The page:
Oh! And it sounds good for the original poster.

Hate to hijack a post, but how much dough would you guys recomend for a half-size steam pan? I KNOW!! It is a heretical idea, but I got dough and a half pan. Live with it :slight_smile: (I do also know that Chicago style dough is different than mine)

I think my biggest fear is also going to be quality of finished product. Are you going to dry out the crust by letting it sit and then reheat it to finish. The other thing is, and here comes the BIG argument, of what a Chicago deep dish is. There is in my opinion the traditional deep dish…which is not thicker a crust than a hand tosed pie with a 2" lip around the edge and yes the sauce on top :stuck_out_tongue: and then there is stuffed pizza that comes from who knows where…that is a double crust and don’t get me wrong…can be very good. I grew up in Lake Zurich, IL and there is a little place called JJ Twigs that has one of the best stuffed I have ever found. They use a slightly salted crust and a thick rolled edge with a really fresh and sweet tasting sauce. They have been around for a really long time and they do stuffed right. Too many places try to make a deep dish stuffed and end up with a soupy mess that is just…well…crap. Tom what about the WP Bakery oven products? I know they are big in the bakery world but it seems like they are putting their foot in the pizza world. Do you know of anyone using them yet or any experience with them?

Here’s my argument against parbaking just the crust- the sauce doesn’t adequately cook. Part of the flavor profile of Chicago style pies is that the tomatoes roast for 30-40 minutes in the oven. I have tried to parcook crusts and the final product looks right but is decidedly not as good. If I had a steam kettle I guess I could cook off my sauce, but that seems overly complicated and not worth the investment (plus I don’t have the room…)

Patrick Cuezze
www.nextdoorpizza.com

Qcufmike;
I’ve been hearing about their products, but as yet, I ve not had the opportunity to look at any of them yet, nor have I spoken to anyone using it either, at least I don’t think I have. The fellow who set the bar for me and stuffed pizza was Edward Jacobson, of Edwardo’s Pizza. He had several downtown locations and a few out in the “burbs”.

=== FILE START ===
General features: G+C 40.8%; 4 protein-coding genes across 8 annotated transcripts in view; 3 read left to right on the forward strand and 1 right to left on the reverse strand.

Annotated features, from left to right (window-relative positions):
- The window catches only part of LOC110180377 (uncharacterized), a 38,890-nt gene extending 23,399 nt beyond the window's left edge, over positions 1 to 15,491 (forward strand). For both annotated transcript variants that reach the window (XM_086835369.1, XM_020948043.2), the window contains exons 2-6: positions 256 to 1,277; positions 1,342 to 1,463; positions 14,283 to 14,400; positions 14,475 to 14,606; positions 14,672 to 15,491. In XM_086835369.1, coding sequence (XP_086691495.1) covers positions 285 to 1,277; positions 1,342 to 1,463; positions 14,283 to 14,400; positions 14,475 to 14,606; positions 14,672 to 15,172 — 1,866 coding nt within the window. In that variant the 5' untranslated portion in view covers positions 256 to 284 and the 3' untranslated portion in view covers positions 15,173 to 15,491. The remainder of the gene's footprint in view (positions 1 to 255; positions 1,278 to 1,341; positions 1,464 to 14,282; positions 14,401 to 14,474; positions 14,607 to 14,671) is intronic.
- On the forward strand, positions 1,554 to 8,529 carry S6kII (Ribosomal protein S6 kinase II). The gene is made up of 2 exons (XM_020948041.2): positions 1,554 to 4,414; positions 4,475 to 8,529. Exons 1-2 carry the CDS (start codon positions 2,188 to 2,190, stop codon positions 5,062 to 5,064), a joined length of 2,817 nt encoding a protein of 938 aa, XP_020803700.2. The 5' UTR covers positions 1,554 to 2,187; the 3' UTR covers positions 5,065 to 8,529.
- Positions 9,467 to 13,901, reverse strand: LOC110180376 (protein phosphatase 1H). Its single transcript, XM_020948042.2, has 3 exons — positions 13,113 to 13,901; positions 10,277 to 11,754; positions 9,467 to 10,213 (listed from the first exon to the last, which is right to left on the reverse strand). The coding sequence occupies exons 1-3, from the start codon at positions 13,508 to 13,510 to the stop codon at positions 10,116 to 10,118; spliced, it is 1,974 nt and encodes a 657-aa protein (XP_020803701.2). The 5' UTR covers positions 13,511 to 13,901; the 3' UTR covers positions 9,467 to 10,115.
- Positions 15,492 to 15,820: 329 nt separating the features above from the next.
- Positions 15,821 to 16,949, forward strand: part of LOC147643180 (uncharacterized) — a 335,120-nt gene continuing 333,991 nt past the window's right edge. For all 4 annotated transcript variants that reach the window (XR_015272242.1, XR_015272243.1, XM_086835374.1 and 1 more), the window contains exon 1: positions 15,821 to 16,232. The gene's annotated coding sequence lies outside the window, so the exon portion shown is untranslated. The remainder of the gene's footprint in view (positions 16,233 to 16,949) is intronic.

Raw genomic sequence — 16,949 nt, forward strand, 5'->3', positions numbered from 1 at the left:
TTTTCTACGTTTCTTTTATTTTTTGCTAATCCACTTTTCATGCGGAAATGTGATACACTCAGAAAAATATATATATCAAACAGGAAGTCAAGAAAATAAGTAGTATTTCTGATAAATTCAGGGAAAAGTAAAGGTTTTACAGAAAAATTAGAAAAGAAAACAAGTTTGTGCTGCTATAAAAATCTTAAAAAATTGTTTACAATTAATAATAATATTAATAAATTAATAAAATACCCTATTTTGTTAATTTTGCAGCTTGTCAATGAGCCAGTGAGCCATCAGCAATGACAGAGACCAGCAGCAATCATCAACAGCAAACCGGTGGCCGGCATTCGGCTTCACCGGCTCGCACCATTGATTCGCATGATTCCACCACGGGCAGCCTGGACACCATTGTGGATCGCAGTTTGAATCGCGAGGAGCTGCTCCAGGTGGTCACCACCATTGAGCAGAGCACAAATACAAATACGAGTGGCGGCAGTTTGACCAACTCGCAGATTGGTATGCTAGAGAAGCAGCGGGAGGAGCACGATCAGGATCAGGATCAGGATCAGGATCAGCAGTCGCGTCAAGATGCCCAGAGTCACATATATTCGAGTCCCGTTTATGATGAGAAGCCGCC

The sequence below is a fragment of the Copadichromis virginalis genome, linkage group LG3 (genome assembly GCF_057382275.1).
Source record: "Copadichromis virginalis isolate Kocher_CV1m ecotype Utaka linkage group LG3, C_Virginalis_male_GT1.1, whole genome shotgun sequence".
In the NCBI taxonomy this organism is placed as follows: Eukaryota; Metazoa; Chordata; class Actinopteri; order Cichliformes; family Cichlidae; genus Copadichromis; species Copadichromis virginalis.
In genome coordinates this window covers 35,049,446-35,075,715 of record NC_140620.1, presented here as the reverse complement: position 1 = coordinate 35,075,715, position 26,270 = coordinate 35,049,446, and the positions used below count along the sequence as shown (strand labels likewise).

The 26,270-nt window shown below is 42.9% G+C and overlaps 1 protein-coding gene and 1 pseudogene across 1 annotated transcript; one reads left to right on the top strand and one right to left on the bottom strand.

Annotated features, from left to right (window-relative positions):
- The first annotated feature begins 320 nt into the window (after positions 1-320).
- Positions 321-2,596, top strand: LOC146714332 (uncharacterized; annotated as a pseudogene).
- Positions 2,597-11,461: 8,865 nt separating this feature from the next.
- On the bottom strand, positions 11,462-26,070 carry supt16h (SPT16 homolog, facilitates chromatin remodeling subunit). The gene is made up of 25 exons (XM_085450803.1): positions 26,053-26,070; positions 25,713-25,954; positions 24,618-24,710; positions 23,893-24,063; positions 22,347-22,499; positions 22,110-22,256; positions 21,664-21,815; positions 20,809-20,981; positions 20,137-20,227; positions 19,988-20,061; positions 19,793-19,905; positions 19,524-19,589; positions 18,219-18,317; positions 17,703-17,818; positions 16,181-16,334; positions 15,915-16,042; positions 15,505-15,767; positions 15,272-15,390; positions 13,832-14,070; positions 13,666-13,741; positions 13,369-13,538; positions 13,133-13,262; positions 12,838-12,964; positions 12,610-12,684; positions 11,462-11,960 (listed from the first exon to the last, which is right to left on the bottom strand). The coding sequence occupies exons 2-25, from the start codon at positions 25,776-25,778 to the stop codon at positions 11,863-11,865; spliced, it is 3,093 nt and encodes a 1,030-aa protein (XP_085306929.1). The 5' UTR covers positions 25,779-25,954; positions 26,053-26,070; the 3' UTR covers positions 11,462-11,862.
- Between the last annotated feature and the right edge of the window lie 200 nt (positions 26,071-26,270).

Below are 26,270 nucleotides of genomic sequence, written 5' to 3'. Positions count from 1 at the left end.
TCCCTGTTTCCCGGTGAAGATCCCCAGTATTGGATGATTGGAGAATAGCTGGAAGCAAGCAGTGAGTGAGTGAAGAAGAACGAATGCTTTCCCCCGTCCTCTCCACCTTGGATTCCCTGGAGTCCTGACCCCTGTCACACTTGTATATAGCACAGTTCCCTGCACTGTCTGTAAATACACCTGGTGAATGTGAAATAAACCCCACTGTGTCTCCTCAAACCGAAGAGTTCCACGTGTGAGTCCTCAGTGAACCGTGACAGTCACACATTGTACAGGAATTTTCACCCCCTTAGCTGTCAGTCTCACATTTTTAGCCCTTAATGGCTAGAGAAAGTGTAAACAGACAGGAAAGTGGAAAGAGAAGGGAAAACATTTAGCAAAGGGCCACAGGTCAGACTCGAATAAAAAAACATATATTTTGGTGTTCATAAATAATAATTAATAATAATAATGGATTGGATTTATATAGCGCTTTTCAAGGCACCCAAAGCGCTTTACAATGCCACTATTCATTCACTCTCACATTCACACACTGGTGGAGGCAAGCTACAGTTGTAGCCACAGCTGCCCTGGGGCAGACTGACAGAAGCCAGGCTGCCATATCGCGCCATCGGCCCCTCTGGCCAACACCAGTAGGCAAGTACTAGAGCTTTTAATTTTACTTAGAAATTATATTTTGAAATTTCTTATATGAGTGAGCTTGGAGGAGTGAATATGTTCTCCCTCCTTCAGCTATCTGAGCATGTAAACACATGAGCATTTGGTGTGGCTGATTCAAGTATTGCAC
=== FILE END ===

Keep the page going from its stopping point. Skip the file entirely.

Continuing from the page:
Tom Lehmann/The Dough Doctor

Like a lot of you, I was born and raised in Chicago :slight_smile: My current restaurants serve Chicago-style pizza exclusively and we do thin-crust and stuffed.

One of our stores is deck and one is conveyor so I have some experience with both type of operations. Our deck store definitely does a better job cooking the stuffed than our conveyor store. I thought we would have the most problem trying to get the thin-crust correct on the conveyor, but that turned out to be much easier than the stuffed.

We cook it in two stages just like everybody here as alluded to - without sauce for about 12-14 minutes (until the top crust is nice and crispy) and then with sauce for another 10 or so. Those times are when the ovens are at full temperature.

This is exactly what we do for our stuffed sauce, and I believe it was Tom Lehmann that gave me the idea (correct me if I’m wrong Tom.) You don’t necessarily need a steam kettle to cook your sauce. We have a cook-and-hold steam table, so we just fill it with sauce in the morning and let it cook. We then use the hot sauce straight out of a steamer to sauce the pizzas. This cuts some of the cooking time off because we aren’t wasting energy in the oven heating cold sauce.

We do all of our business in the deck store on two Blodgett 1060’s, and it’s not exactly a small store. You just have to manage your wait times if you don’t have enough oven space to handle the rush. It’s not uncommon for my store to go to a 90 minute wait for a stuffed pizza pick-up or delivery on a Friday or Saturday night. Hey, that’s the way it is and I don’t feel bad about it at all!